Several years ago my uncle died quite suddenly. My aunt went out for a half-hour errand and when she came home he lay lifeless where he had reclined earlier to take a quick nap. She was in shock and heartbroken. Throughout the wake and funeral I kept careful watch on her, observing the waves of emotional pain that periodically swept over her. It was the first time I consciously recognized grief doing its work. Being single, I didn’t understand spousal loss, but I did grasp the pain in her eyes and the fragile tenor of her voice. Since we lived more than 500 miles from each other, I made a quiet commitment to send her a card every week. I embraced her, as she was, in her moment of loss. Little did I know that the practice of sending weekly cards would lead to phone calls, which eventually led to a closeness between us that I could never have imagined. The fundamental truth about comforting grieving people is that we must look into their eyes, listen to the sound of their voice, observe them closely, and embrace their grief, then and only then can we console them.
A grieving heart doesn’t respect time. It neither finishes its work on a schedule, nor respects whether one is driving in the car, reading the mail, or busy at work. Sorrow does not wait for a convenient time or setting to engulf the bereaved. Grief has no boundaries, no specific conventions, no prescribed steps to complete. With a soaring national death rate, consoling those who mourn has become nearly routine.
People grieving a loss during the pandemic have distinct challenges, in trying to comfort them, we also have new possibilities. When my friend’s father died last week and the pandemic forced a private funeral, even though the obituary suggested a charity for donations, I opted to send the family a plant. Flowers, plants, fruit baskets, are a visible reminder in a mourning household that someone is thinking of you. The pandemic has forced a more isolated life upon all of us, so for the heartbroken, a daily reminder that they are remembered can be an emotional lifeline. A tangible sign that you are loved is always appreciated but even more so when you are grieving.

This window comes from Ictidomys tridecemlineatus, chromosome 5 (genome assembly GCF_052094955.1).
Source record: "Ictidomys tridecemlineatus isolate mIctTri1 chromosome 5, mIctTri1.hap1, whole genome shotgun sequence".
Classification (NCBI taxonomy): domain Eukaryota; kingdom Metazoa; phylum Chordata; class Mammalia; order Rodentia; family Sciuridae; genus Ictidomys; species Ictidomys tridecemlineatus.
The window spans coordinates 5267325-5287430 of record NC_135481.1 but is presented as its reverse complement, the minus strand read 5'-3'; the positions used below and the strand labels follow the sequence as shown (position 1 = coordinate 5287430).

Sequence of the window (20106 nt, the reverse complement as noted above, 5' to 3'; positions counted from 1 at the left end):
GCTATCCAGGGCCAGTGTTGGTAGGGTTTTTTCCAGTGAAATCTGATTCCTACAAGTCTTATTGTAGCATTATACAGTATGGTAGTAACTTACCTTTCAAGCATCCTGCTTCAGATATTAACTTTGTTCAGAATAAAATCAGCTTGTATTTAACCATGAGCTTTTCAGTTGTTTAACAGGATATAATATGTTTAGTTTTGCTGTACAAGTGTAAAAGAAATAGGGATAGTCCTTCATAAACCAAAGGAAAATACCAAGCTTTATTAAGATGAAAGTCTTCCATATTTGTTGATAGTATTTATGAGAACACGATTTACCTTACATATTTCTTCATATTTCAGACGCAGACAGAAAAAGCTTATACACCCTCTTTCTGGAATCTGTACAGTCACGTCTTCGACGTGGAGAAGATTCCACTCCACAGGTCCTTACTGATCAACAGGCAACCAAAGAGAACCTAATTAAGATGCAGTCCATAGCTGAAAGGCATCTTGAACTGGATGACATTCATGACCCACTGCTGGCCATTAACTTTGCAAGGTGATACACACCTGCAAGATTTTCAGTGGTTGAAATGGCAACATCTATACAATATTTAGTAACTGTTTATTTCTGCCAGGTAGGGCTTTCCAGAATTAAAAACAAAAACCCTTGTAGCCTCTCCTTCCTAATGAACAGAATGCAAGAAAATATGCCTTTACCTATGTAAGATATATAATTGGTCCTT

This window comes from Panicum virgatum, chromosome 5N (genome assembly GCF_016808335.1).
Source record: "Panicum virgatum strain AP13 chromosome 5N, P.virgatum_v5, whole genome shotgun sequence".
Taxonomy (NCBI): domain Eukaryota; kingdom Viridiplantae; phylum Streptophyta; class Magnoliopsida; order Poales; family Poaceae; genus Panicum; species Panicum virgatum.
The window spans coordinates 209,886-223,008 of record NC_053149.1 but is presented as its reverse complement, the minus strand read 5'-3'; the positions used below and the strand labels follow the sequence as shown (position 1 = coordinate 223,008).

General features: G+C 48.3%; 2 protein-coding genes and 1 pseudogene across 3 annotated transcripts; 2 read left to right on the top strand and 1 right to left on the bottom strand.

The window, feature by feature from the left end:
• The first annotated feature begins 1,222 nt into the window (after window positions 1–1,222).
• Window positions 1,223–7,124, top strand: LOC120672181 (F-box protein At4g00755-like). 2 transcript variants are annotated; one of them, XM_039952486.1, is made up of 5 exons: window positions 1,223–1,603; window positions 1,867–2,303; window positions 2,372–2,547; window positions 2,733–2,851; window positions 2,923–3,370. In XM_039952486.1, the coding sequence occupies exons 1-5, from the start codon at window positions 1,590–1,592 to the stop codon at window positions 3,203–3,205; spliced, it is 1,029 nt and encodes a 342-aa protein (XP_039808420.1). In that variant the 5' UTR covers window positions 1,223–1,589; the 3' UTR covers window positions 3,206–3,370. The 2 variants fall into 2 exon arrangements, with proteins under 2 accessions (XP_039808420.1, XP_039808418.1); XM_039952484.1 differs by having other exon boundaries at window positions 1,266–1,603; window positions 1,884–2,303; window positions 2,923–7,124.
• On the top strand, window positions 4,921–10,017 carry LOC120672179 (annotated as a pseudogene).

It is customary during a funeral home visitation to display picture boards, memorabilia or a video highlighting the deceased. Through these visual aids people recall and share the stories and special moments of a person’s life. This is healing and of great comfort to a family. Realizing their loved one was significant to others is heartening. One way to do this during the pandemic is to make a picture collage with your photos of the deceased, these are easily produced online and printed at your local pharmacy. Sending the collage in the mail with a note recalling the stories depicted on the pictures is a wonderful way to comfort the bereaved. Sending a single picture that characterizes your relationship with the deceased or reveals their best quality along with a note describing it, brings lightness to the heavy weight of grief. Creating a playlist of songs that describes or remembers the deceased is a variation of this idea and can be accomplished entirely electronically.
Grief’s most prominent characteristic is loneliness. Whether sending a letter, a card, flowers, having a video visit, or making a phone call, you are providing a powerful antidote to the lonesomeness of grief. In these days of mandated isolation it is more important than ever to extend condolences in whatever way you can.